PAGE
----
Nana Ahor Kakabaah Annan I

Behind a facade of manicured lawns in the tranquil docility of New Jersey suburbia can be found a powerful Ghanaian traditional healing center, the Annan Memorial Herbal and Culture Healing Center at Freehold, NJ. The man at the helm of affairs is a young looking immigrant from Ghana by name, Nana Ahor Kakabaah Annan I. He is the President, Chief Executive Officer of the center, and Herbalist and Divine Priest for the shrines. Nana Ahor is also the International coordinator for the Ghana Psychic and Traditional Healers Association. Those familiar with traditional African religion will admit that it is rare to have highly educated fetish priests. Nana Ahor Kakabaah Annan I is a Certified Public Accountant (CPA) by profession and worked for several years as financial comptroller in the City of New York. He had to heed the call of the gods to serve as a priest of the shrines and thus renounce his position. He admits that he was an unwilling candidate having resisted the call for a long time. “I must say that it took a long time for me to submit to my calling,” he says.

He also revealed that even though his father and mother were both custodians of similar shrines, his mother particularly, wanted her son to be educated and not join in the family business as it were in his family. “Several of my brothers are priests,” he adds. Some of the diseases successfully treated by Nana includes Piles /Hemorrhoids, Hypertension, Stress & Depression, Menstrual disorder, Arthritis, Skin disorders, Allergies & Asthma, Mental disorders & Alcoholic counseling, impotence, various forms of cancer, barrenness in both males and females. Several other diseases are also treated at the Center. Talking to Nana about competing with modern medical treatment in the United States, he confidently stated that his performance has led to people being referred to him after being unsuccessfully treated in hospitals and clinics. As a healer, Nana Ahor has had positive responses since he started work at the center in 2001. He is being patronized by people of African ancestry and Europeans as well at the New Jersey center; he travels to other states. Nana Ahor has had the privilege through invitations to visit many European countries and Japan to offer his services. He attributes his success to his observance of ethical principles as demanded by the gods. As a priest of the shrines, he finds himself also as a servant of God..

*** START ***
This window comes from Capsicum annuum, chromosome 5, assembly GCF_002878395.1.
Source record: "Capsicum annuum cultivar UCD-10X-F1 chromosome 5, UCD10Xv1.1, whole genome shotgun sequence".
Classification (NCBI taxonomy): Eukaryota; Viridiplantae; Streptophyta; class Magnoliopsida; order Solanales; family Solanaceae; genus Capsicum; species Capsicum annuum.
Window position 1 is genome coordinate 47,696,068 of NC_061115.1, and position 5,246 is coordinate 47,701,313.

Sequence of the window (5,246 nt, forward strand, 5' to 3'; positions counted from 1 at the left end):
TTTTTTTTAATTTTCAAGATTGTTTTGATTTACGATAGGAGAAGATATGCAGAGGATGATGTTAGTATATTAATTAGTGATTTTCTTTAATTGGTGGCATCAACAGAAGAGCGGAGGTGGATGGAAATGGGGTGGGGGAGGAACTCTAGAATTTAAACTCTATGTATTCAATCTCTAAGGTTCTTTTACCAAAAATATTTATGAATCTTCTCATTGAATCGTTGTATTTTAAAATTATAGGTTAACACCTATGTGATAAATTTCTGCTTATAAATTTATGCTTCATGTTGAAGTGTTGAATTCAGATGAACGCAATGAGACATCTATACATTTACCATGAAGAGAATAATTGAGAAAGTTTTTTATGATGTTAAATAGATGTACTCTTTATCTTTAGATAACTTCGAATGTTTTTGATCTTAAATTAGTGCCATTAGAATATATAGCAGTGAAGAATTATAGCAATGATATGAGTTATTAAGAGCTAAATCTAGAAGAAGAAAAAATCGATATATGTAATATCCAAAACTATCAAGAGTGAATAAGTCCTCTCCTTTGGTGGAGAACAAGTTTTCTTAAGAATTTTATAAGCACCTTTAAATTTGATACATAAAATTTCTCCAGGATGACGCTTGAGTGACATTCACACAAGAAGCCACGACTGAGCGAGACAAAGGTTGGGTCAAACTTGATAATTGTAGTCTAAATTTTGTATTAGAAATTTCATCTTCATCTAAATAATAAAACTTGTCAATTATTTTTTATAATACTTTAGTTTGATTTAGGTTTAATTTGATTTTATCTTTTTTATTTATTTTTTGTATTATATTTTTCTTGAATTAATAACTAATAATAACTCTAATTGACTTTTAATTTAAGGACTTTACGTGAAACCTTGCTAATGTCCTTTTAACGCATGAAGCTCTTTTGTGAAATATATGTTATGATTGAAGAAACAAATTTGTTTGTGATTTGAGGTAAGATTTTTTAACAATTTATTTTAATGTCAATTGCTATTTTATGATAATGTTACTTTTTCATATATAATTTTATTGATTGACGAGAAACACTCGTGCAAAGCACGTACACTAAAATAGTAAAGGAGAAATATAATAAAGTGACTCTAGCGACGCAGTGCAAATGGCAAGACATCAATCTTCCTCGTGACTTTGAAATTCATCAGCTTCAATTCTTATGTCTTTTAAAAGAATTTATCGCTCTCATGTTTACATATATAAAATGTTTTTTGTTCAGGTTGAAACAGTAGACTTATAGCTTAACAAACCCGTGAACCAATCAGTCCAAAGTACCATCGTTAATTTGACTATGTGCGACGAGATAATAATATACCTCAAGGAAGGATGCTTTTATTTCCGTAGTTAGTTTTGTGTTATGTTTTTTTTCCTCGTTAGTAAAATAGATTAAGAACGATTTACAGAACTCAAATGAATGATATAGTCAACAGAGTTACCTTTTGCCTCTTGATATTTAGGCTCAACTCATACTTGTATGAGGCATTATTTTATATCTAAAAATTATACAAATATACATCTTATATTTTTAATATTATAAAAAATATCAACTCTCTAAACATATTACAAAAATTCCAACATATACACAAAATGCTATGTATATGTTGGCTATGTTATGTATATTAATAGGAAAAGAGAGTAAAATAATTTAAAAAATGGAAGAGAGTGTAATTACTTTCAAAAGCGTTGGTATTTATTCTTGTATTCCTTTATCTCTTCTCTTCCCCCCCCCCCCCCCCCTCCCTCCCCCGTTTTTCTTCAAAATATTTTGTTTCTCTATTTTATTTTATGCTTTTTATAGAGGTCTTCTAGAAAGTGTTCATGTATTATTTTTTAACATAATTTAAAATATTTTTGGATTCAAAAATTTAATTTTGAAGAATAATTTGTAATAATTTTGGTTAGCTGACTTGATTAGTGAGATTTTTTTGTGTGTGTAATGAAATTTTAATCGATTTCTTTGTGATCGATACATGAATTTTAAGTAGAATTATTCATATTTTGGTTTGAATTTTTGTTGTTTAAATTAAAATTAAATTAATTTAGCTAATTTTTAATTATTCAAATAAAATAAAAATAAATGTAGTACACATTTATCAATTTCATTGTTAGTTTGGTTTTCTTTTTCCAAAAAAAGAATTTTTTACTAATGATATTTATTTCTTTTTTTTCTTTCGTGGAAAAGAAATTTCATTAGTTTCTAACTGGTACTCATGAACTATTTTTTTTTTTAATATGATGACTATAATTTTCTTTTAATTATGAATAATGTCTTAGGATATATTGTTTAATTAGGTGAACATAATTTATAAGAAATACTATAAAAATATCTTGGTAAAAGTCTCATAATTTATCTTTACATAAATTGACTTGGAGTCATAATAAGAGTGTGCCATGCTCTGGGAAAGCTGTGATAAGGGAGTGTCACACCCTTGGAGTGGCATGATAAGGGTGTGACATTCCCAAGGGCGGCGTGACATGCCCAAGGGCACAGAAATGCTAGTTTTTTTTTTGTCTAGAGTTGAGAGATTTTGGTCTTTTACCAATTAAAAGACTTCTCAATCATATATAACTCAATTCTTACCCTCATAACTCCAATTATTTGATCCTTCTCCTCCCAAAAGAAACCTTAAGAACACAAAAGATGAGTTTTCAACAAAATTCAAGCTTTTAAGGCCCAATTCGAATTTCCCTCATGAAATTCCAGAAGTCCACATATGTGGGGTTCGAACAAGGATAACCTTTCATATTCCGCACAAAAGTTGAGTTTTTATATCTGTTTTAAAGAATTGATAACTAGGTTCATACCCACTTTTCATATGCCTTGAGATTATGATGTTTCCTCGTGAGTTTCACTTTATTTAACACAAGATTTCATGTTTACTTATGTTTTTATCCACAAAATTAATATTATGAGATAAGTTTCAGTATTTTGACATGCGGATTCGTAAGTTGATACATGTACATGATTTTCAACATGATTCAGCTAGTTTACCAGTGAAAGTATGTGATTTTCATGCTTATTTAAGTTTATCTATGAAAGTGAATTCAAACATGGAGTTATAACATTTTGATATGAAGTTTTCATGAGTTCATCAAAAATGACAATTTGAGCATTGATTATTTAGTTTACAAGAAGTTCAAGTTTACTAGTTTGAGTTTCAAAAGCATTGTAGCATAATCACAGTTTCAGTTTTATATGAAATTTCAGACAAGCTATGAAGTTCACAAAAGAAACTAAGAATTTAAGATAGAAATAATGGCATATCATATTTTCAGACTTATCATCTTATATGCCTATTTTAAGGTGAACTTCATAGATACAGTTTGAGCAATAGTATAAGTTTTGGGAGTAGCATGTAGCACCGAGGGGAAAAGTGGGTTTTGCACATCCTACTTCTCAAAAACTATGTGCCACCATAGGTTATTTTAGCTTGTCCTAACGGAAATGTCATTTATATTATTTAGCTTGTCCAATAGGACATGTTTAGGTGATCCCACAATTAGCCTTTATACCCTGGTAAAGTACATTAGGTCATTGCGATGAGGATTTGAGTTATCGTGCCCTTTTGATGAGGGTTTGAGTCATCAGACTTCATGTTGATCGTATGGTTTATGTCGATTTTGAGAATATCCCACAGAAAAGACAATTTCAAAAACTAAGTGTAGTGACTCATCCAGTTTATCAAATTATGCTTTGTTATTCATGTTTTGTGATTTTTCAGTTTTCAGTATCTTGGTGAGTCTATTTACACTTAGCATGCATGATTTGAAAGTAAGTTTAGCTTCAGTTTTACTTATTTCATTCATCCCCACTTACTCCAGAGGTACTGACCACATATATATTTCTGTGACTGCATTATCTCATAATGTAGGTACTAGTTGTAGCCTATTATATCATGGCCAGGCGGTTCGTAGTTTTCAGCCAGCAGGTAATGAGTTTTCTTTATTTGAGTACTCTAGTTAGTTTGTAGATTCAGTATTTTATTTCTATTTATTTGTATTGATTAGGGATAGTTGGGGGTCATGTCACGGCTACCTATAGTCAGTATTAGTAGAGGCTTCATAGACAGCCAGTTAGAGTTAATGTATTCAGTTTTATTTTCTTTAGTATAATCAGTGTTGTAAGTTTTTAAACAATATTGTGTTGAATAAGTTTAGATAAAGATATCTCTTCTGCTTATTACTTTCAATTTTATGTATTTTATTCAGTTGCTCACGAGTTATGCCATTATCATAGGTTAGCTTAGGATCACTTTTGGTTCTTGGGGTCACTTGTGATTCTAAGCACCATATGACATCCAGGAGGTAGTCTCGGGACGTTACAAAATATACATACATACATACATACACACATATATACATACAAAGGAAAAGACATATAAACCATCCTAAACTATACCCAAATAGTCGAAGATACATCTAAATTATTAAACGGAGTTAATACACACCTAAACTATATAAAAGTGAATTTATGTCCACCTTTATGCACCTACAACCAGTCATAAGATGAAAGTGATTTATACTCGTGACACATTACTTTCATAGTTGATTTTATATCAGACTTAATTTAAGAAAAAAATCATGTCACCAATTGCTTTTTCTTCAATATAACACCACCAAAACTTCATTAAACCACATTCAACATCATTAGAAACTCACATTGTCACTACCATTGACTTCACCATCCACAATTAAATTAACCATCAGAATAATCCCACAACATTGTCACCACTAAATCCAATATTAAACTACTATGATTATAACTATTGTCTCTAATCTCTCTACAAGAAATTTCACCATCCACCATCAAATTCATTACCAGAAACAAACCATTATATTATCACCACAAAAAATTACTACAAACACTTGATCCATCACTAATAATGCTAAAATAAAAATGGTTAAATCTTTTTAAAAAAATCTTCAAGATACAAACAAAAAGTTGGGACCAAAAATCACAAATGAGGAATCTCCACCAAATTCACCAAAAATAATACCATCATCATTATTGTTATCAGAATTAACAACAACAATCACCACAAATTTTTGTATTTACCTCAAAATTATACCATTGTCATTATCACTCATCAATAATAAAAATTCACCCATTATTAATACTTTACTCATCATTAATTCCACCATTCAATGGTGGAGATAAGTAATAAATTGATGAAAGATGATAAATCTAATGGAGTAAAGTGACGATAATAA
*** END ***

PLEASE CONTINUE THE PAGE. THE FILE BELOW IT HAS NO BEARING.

“The gods in the African traditional religion can be compared to the saints in the Christian religion” Nana philosophized. Nana Ahor believes that divine priests must be held to the same standards as any person of divine persuasion and calling to enable the quacks to be rooted out From Carly Ahiable, Gomoa Assin The Gomoa Akyempim Traditional Council in the Central Region of Ghana has elevated a US-based herbalist cum traditionalist, Nana Ahor Kakabaah Annan I, Development Chief (Apagyahene) of Gomoa Assin to the status of Foreign Ambassador (Amanadzehene) of the state. Nana Kakabaah who is also the acting Odikro of Gomoa Assin is the first citizen of the traditional area to occupy this position. The chief swore an oath of office to become the Amannadzehene of Gomoa Akyempim Traditional Area in the central region of Ghana. Obirifo Ahunako Ahor Ankobea II. The Paramount chief of Gomoa Akyempim Traditional Area vested authority in him to mobilize all Gomoa residents in the Diaspora to visit home regularly and contribute their quota to the development of the area. Nana Kakabaah, the President and Chief Executive officer of Annan Memorial Herbal and Cultural Centre, Inc, (AMHCC) USA, is a renowned traditional Divine priest and chief with a herbal clinic in the USA. He has deep knowledge in the use of herbs and herbal medicine and spiritual powers in healing various kinds of diseases. His centre also promotes cultural programs dedicated to the spiritual upliftment, cultural awareness, educational and economic development and understanding of African traditional religion as practiced by the ancestors over the ages. Prominent divisional and sub-divisional chiefs from the Gomoa Akyempim Traditional Area including Nana Atta Kakra VIII, Kyindomhene, Nana Obentsi Kuma VIII Adontenhene, Nana Owuebu Donkorh III, Sumankwaahene , Nana Osafo Ninsisn XVI, Akwasohene, Nana Bondzie Asiako II, Nkosohene of Winneba and queen-mothers from various chiefdoms of the Akyempim state were at the ceremony. The program was held at the palace of Nana Kakabaah at Gomoa Assin. By 11.00 a.m., chiefs dressed in colourful royal apparel sat in state with the Omahene Obirifo as the host, adorned in jewelry made of gold. Standing in the bright and hot African sun with his royal cloth tired around his waist, Nana Kakabaah swore the oath of office before the Omanhene Obirifo, divisional chiefs and the elders of the state.